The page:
Block on Trump's Asylum Ban Upheld by Supreme Court
There's just something about rooting for an underdog that can be really
satisfying. Especially when the underdog wins. The 31-17 win in Superbowl 2010
by the first-time Superbowl attendees, New Orleans Saints, over the Indiana
Colts single-handedly supplied a dose of unique satisfaction. And the thrill of the unlikely win
extended beyond the population of the home state to the nation that watched as
levies gave way and water flooded the city of New Orleans under the power of
Hurricane Katrina in August 2005, claiming lives, livelihoods, and making the Superdome the largest makeshift shelter in the country--connecting the
Saints with their fans in an unimaginable way.
1. 4th and 1: Find mentors you trust and take their advice to heart.
Saints Coach Sean Payton early in the game established that this was not Sunday afternoon scrimmage, it was the nation's biggest pro football game. And out-of-the-box thinking and plays would be the norm and not the exception. The move was a vote of confidence in the team's offense, defense, and showed a deep understanding of the game and the kind of gutsy plays that would be required to beat a skilled and experienced team like the Colts. And as attorney and blogger Matt Homann advises new law associates in this online interview, just as in football, in law it is important to find mentors and trust their honed instincts. Payton's play may not have brought points to the table, but his team's full cooperation and effort led to the successful execution of other bold plays throughout the game.
2. The Onside Kick: Sometimes you need to do the unexpected to change direction.
In another instance of throwing out the play book, Saints Coach Sean Payton laid out an unexpected move to put his trailing team back on track. The onside kick may have caught football aficionados off guard, but the gutsy move may well have changed the course of the game.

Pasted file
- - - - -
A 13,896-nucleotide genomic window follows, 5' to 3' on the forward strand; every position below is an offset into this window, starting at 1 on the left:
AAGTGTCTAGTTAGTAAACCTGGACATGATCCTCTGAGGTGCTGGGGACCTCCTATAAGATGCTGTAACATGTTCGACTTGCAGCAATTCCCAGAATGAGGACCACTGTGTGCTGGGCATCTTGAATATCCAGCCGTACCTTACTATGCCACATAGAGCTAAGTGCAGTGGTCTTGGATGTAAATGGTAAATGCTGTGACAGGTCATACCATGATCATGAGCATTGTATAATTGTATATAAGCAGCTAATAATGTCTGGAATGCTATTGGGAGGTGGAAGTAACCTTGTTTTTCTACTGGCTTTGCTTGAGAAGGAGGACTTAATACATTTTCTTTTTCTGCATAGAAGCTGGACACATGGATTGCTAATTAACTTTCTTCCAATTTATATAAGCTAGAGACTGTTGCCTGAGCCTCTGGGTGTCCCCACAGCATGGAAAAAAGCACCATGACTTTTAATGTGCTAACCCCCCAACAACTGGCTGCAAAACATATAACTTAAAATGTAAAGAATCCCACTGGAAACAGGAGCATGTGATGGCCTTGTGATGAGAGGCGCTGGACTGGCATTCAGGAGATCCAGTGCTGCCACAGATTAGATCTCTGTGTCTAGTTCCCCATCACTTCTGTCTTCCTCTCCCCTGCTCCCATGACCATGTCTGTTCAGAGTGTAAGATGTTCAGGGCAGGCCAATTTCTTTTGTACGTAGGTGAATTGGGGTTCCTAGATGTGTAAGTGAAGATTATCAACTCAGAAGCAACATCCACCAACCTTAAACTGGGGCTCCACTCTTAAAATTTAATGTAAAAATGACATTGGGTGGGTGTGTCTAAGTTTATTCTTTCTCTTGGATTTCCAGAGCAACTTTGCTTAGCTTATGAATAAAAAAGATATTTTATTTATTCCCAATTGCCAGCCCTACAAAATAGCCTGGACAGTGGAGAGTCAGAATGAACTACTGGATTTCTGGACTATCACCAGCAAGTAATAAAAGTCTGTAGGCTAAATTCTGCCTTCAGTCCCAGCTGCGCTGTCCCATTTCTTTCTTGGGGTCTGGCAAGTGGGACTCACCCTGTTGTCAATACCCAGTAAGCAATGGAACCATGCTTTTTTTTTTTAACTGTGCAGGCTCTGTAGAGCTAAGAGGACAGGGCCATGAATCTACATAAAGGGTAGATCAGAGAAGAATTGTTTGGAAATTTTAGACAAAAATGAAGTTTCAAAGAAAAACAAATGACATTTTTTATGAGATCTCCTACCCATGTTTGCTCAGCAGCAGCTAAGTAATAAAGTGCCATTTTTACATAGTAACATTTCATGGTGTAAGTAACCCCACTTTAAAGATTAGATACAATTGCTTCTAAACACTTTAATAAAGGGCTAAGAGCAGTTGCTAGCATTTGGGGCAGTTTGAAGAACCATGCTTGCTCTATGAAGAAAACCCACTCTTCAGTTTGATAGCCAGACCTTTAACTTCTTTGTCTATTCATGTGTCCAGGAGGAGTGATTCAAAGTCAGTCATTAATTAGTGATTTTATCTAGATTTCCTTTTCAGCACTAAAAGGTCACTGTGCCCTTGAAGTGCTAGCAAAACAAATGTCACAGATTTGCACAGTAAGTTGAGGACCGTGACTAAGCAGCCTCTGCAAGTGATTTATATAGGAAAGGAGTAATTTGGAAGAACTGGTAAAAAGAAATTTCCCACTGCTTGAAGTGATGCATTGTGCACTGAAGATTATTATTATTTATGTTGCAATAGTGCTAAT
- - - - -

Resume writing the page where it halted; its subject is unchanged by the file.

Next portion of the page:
And the take-away for the rookie associate or suddenly-solo practitioner? Know the game so you can change the game. The better you understand the field you practice in and the your role in the business of law, the better vantage point you will have to make well-conceived, but surprising, suggestions or moves to better position your firm or your own practice for the future. As attorney Matt Homann advises, you have to understand the business of law to go from being a cog in the machine to becoming a significant player, entrusted with making tough, even downright bold calls.
3. A Two-Point Conversion: Success is making every point count.
Going for a two-point conversion was another bold move on the part of the Saints--and another that proved successful. Where the safe play would have been to pursue a single point after touchdown, the move for two was a signal to the team, and the millions of spectators, that every point counts. Applying that to your practice or law firm, you can achieve success by not only focusing on big-picture strategies for success but also nuanced methodologies that may not win the case but will improve your skills as an attorney and your relations with firm partners and the clients you serve. Doing so will help drive home the idea that it's never a single point or motion that's at stake, it's the entire game.